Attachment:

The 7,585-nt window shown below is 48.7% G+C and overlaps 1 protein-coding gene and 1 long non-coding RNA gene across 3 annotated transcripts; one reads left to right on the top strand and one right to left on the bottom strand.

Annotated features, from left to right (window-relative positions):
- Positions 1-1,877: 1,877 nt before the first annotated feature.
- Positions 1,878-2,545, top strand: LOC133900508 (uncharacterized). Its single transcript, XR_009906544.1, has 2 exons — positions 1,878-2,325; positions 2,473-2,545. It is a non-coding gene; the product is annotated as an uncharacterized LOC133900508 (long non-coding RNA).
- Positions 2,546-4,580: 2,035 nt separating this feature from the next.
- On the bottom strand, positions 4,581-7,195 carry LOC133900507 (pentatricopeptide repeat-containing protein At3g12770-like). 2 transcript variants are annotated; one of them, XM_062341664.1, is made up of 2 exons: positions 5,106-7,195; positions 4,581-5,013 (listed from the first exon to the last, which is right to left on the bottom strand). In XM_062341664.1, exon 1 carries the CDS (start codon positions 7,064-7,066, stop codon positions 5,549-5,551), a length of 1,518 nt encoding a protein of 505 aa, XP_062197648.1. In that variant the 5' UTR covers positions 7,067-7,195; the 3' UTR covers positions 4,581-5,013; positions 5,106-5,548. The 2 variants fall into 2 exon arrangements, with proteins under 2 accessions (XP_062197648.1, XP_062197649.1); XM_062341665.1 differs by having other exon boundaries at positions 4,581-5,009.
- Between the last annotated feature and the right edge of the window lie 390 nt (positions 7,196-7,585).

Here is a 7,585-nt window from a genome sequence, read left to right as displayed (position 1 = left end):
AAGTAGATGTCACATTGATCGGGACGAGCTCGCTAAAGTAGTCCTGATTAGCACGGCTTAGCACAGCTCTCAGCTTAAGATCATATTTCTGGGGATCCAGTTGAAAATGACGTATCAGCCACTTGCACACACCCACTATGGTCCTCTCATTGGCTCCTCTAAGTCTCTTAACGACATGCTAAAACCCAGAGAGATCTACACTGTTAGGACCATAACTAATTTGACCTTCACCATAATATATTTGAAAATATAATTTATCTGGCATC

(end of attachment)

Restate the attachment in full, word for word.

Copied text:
The 7,585-nt window shown below is 48.7% G+C and overlaps 1 protein-coding gene and 1 long non-coding RNA gene across 3 annotated transcripts; one reads left to right on the top strand and one right to left on the bottom strand.

Annotated features, from left to right (window-relative positions):
- Positions 1-1,877: 1,877 nt before the first annotated feature.
- Positions 1,878-2,545, top strand: LOC133900508 (uncharacterized). Its single transcript, XR_009906544.1, has 2 exons — positions 1,878-2,325; positions 2,473-2,545. It is a non-coding gene; the product is annotated as an uncharacterized LOC133900508 (long non-coding RNA).
- Positions 2,546-4,580: 2,035 nt separating this feature from the next.
- On the bottom strand, positions 4,581-7,195 carry LOC133900507 (pentatricopeptide repeat-containing protein At3g12770-like). 2 transcript variants are annotated; one of them, XM_062341664.1, is made up of 2 exons: positions 5,106-7,195; positions 4,581-5,013 (listed from the first exon to the last, which is right to left on the bottom strand). In XM_062341664.1, exon 1 carries the CDS (start codon positions 7,064-7,066, stop codon positions 5,549-5,551), a length of 1,518 nt encoding a protein of 505 aa, XP_062197648.1. In that variant the 5' UTR covers positions 7,067-7,195; the 3' UTR covers positions 4,581-5,013; positions 5,106-5,548. The 2 variants fall into 2 exon arrangements, with proteins under 2 accessions (XP_062197648.1, XP_062197649.1); XM_062341665.1 differs by having other exon boundaries at positions 4,581-5,009.
- Between the last annotated feature and the right edge of the window lie 390 nt (positions 7,196-7,585).

Here is a 7,585-nt window from a genome sequence, read left to right as displayed (position 1 = left end):
AAGTAGATGTCACATTGATCGGGACGAGCTCGCTAAAGTAGTCCTGATTAGCACGGCTTAGCACAGCTCTCAGCTTAAGATCATATTTCTGGGGATCCAGTTGAAAATGACGTATCAGCCACTTGCACACACCCACTATGGTCCTCTCATTGGCTCCTCTAAGTCTCTTAACGACATGCTAAAACCCAGAGAGATCTACACTGTTAGGACCATAACTAATTTGACCTTCACCATAATATATTTGAAAATATAATTTATCTGGCATC